Before I started writing this blog, the
topic of demography usually came before my consciousness (through the media, in
conversations etc) in the following form:

The world has a problem in that its population is
growing too quickly. The world’s resources are inadequate to support this huge
population. Unless something is done, there will be a major crisis – there will
be food shortages and many people will die of starvation. This could also lead
to wars over food resources.

The answer therefore, is to “do something”.
What though? Implement a Chinese-style one child policy? Encourage,
sterilisation, contraception and abortion? Tax people according to the number
of children they have? Encourage euthanasia of the old and sick?

The trouble then becomes what happens if
these measures do not work?  What
if people are not receptive to encouragement and continue to do what their
ancestors have done for generations and continue to have babies? What if they
continue to want to have more than one baby? What if they do not want to be
killed once they are in a rest home or are seriously ill?

If the population explosion is such a big
problem, then is the logical answer that we must force people to undertake
these measures? Forced sterilisation of the population? Forced abortions,  contraception, euthanasia?  If something must be done, and if people will not do that something voluntarily,
then presumably it must be done coercively. The good of humanity’s survival
demands that these things be done. 
Although it may not be great for you personally that you have been
sterilised, the good of the future of our survival as a species on this planet
is at stake.

Support for this argument popped up again
this week in this
opinion piece
in the local rag by Mirko
Bagaric, an Australian lawyer and professor. I am not going to quote from
it extensively, but the crux of it was: that human rights are groundless and
indeed non-existent; human rights are trumped by the interests of humanity’s
“greater good”; and a debate about them is likely to be won by “one who screams
the loudest or has the most money”.

This perhaps is the nub:

“The truth is that the end does justify the means. Always will.
Nothing else matters. No action is intrinsically bad or good. No principle is
absolute. Ostensibly harmful acts which violate individual rights are
permissible if they are for the greater good.”

I would like to make a couple of points.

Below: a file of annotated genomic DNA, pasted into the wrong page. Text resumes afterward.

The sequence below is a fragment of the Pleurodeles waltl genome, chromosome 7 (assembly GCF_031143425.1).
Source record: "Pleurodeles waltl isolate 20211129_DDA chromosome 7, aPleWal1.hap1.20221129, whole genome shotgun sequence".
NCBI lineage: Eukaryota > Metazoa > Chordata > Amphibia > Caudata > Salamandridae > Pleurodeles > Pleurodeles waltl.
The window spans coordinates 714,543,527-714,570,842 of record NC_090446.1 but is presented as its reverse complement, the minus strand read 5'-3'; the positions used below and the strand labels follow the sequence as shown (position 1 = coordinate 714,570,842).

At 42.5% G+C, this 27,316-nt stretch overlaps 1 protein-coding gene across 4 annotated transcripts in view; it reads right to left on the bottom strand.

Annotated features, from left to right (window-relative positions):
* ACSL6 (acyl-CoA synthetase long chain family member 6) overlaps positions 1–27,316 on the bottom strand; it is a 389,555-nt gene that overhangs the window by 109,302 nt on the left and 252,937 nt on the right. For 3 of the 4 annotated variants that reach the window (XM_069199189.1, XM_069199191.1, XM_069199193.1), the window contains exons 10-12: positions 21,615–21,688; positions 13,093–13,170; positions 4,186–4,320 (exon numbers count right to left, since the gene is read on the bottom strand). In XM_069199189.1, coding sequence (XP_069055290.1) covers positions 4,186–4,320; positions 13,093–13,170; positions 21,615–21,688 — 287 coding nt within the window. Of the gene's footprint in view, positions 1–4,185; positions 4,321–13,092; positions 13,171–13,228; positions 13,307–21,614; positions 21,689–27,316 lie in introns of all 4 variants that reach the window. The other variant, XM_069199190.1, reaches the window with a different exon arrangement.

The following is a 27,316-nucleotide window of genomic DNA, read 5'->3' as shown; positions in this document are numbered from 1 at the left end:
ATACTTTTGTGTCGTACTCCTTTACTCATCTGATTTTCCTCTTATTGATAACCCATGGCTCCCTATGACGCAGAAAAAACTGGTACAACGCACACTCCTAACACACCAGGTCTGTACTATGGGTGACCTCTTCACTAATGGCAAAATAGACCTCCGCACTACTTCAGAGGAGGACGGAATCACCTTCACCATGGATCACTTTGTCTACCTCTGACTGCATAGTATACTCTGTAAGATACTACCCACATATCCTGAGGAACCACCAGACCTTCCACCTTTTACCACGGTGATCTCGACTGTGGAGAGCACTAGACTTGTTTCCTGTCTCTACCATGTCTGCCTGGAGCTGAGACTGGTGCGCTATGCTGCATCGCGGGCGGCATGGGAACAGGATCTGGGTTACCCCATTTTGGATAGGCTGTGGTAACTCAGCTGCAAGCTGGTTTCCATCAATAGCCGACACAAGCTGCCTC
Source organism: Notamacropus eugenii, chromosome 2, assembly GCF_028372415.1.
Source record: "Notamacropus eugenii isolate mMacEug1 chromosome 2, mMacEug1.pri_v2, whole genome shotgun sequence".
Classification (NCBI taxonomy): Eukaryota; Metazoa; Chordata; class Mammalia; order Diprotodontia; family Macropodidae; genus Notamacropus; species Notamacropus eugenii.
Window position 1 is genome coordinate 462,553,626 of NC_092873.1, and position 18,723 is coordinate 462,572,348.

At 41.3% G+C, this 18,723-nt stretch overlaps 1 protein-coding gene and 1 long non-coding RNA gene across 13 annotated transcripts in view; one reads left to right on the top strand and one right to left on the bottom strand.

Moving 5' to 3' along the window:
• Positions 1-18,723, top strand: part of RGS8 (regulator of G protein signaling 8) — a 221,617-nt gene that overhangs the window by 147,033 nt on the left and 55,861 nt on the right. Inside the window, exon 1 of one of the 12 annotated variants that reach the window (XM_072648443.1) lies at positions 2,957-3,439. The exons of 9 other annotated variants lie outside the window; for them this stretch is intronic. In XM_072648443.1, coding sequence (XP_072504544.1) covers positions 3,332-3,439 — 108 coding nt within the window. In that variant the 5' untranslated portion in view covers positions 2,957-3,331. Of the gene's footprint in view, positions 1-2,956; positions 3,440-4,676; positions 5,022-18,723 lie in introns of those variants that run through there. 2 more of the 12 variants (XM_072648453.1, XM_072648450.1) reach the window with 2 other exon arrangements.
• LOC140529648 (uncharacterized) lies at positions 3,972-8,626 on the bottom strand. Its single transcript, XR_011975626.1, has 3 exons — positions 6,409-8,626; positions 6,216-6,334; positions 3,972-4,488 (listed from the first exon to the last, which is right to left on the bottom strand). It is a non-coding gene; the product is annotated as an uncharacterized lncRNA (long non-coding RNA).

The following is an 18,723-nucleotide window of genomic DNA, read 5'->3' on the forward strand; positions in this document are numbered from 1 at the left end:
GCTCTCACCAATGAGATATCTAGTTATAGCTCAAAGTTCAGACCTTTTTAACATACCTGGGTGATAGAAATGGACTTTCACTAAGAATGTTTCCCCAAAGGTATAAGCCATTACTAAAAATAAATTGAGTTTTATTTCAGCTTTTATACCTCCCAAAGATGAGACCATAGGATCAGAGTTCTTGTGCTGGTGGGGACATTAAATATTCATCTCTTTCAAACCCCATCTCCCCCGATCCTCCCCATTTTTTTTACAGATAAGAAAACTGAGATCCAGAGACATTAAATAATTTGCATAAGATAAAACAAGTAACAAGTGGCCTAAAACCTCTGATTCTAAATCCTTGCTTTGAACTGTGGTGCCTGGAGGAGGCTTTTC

First “No principle is absolute” is self-contradictory. It is also contradicted
by the author’s next sentence. The author obviously believes that at least this
principle is absolute: violations of individual human rights are permissible if
they are for the greater good.

Secondly, what is the “greater good”? What
does it cover? Who gets to define it? is the greater good served when we kill a
man for his organs if those organs could be used to save the life of five others?
(Monty Python saw this
situation’s absurdity a few decades ago.) Does it cover the aborting of a
parents’ second child?  Does it
cover the killing of the elderly to free up resources?  Does it cover the extermination of a
race to relieve the pressure on our planet’s resources?

Thirdly, if there are no such things as
human rights for the individual, then why does humanity suddenly acquire
rights? If the good of the individual should be ignored, why should we give any
thought to the good of humanity? What is it about “humanity” that means that it
is more than a sum of its parts? Why should we be able to kill someone, but we
are not allowed to threaten the future of humanity as a whole?

If we truly believe that there is a
population explosion problem that needs to be solved, then a view that there is
no such thing as human rights for the individual means that many things can be
forced on individuals for the “greater good” – ensuring that the population is
kept under control.

This is why the value of human persons as
individuals must be championed and why these sorts of opinion pieces must be
critiqued. We are important because we are human beings, not because we are
members of some abstract named “humanity”. The truth is that “humanity” is only
important because it describes the collection of individual human persons. Forcing
some human persons to become sterilised, or forcing some to abort the unborn or
to euthanize others are grave injustices. They are not permissible even if they
serve “the greater good”. 

I would finally note that I have some
sympathy with the view that human rights appear to be “groundless”. In a
post-Christian society (like New Zealand and Australia) it is very hard to see
where human rights come from and what they consist of. Do human rights exist
because they are recognised by the United Nations? By the domestic legislature?
If so, why do those bodies recognise them? And if our rights are determined by
the UN or parliament, then does that mean that they can be changed or removed tomorrow
by an act of parliament or a convention by the UN? Can we gain and lose rights
merely because the UN or our parliament say so? But if these bodies are not the
basis for determining human rights, what is? Why do we human persons intrinsically
possess rights intrinsic to us, irrespective of what our elected
representatives say? As a Christian, I answer it by pointing to Genesis 1:26,
what can a post-Christian society point to? 

Marcus Roberts is a Senior Researcher at the Maxim Institute in Auckland, New Zealand, and was co-editor of the former MercatorNet blog, Demography is Destiny. Marcus has a background in the law, both...